How the heatwave will affect your smartphone

by George Lovell | | 0 comments

Just as we get flooded by the rain, blown away in the wind, ground to a halt by some snow - today, we shall burn to a crisp inside of our insulated, carpeted, unventilated, double-glazed, non-air-conditioned buildings.

The government has issued the first of what is likely to be many red weather warnings for heat, with no sign or intention of doing anything about it.

In keeping with that theme, lets address how our smartphones feel about this weather.

You may have noticed a warning icon or message on your screen when your device overheats. Smartphones have temperature sensors which will disable or turn off the device in order to prevent damage. The CPU (Central Processing Unit) generates a lot of heat. The more processing that it has to do, the hotter it gets. Hot conditions can push the CPU beyond it's safe operating temperature (somewhere around 90°C), which can cause permanent damage. More intense processing from gaming, video and navigation applications will cause your phone to get hotter. Avoid using these apps, especially if you notice your phone getting hot.

Unlike computers, phones don't have fans or ventilation holes. Instead, they use graphite sheets and thermal paste to diffuse heat. Various metals throughout the device act as a heat sink which allows the heat to spread and dissipate.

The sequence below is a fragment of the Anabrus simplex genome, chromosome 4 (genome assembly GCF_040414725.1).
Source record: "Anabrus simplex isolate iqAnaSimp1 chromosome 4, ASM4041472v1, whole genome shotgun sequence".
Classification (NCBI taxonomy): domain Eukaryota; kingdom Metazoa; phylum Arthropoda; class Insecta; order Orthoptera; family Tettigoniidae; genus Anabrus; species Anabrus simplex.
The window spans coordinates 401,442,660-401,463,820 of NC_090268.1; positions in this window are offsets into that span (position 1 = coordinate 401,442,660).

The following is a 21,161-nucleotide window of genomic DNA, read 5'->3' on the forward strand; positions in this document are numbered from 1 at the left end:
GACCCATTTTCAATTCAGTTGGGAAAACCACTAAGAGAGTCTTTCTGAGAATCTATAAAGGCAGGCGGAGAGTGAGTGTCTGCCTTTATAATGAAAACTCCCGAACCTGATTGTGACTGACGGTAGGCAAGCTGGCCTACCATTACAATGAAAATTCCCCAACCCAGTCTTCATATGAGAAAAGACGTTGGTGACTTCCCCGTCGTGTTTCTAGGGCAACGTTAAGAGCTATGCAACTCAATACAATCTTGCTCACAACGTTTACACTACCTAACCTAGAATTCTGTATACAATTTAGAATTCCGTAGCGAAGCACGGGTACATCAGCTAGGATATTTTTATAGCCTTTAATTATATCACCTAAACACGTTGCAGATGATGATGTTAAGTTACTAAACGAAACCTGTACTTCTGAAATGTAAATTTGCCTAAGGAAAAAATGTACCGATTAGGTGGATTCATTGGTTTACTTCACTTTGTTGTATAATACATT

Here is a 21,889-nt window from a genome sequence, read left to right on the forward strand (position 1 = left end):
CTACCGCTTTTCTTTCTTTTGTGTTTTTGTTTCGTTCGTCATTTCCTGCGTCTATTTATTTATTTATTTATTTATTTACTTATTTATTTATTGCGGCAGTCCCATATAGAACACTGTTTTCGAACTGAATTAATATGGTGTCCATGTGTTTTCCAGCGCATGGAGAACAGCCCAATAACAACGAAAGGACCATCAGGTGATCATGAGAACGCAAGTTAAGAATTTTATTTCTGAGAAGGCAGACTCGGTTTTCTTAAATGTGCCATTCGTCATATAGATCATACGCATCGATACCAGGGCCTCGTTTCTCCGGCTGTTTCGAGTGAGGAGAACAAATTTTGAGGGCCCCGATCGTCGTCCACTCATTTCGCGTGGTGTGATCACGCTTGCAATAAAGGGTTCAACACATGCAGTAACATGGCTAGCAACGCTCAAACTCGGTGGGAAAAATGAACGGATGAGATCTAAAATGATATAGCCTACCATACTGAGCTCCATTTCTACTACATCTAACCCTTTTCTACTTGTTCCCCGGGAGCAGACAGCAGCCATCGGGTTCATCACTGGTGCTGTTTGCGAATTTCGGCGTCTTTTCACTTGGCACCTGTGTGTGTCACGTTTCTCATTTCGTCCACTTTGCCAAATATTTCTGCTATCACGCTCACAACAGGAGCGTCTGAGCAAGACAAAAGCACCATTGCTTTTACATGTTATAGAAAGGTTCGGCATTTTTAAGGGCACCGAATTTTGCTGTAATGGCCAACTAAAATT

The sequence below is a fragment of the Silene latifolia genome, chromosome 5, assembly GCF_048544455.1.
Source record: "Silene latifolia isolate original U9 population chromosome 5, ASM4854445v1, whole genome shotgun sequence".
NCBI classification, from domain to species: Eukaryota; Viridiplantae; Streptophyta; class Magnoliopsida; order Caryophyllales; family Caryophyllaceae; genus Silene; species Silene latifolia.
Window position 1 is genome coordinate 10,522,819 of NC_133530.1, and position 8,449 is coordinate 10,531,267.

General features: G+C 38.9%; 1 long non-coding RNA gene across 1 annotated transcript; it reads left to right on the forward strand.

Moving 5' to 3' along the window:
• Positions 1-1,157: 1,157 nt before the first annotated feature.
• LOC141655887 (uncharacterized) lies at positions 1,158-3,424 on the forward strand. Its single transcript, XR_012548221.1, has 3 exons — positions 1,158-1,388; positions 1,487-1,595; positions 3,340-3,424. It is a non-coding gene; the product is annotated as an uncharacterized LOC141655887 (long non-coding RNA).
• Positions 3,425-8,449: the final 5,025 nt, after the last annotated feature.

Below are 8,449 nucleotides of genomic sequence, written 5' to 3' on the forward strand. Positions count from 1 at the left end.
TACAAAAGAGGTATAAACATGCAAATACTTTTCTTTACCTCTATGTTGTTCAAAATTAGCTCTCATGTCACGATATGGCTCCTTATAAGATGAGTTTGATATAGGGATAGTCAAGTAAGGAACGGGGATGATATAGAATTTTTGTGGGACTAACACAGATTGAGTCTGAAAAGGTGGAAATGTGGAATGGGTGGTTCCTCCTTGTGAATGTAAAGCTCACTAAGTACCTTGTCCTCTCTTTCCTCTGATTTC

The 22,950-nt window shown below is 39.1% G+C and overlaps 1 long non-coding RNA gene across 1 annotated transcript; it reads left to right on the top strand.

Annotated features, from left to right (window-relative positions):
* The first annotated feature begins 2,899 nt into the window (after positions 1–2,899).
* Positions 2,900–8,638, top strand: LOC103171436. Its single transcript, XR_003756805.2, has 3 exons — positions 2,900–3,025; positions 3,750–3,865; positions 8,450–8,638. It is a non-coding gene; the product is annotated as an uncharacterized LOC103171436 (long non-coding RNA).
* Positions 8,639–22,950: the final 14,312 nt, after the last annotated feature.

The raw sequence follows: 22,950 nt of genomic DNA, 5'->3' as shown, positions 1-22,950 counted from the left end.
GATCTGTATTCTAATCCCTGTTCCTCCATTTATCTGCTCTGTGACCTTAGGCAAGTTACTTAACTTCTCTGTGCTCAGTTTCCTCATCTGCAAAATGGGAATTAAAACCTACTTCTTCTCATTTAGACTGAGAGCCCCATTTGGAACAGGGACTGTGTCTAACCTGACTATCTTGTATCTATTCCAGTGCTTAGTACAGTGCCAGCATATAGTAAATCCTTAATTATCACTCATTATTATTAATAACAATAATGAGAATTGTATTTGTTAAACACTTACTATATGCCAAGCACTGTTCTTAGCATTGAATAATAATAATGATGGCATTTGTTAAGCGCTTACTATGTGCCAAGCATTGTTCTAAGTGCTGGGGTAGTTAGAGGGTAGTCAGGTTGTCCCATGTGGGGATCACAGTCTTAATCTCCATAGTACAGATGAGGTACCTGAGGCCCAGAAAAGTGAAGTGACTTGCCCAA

You may notice that your battery drains more quickly on a day like today. Lithium batteries degrade more rapidly at higher temperatures - permanently losing charge capacity or causing internal damage as chemical fluids evaporate. Your battery really appreciates moderate temperatures, especially when charging.

Unlike you, your phone is not dehydrated. Don't try cooling your phone in water or the refrigerator. Modern smartphones are water-resistant, not waterproof. This resistance breaks down over time, and is almost entirely eradicated if the phone is ever damaged or disassembled for repair.

Like the ice caps, a phone with white glass and aluminium will reflect the sun a little better than a phone with black materials.

All in all, your phone should be fine, but we do recommend keeping it out of direct sunlight and hot environments like your car.

It's a great day to be an ice cream man or woman though - check out this recent story from The Sun, where one punter picked up a 99 ice cream for a fiver! 
Increased costs in fuel, ingredients, energy bills, and a shortage of flakes apparently.

Thanks for reading!

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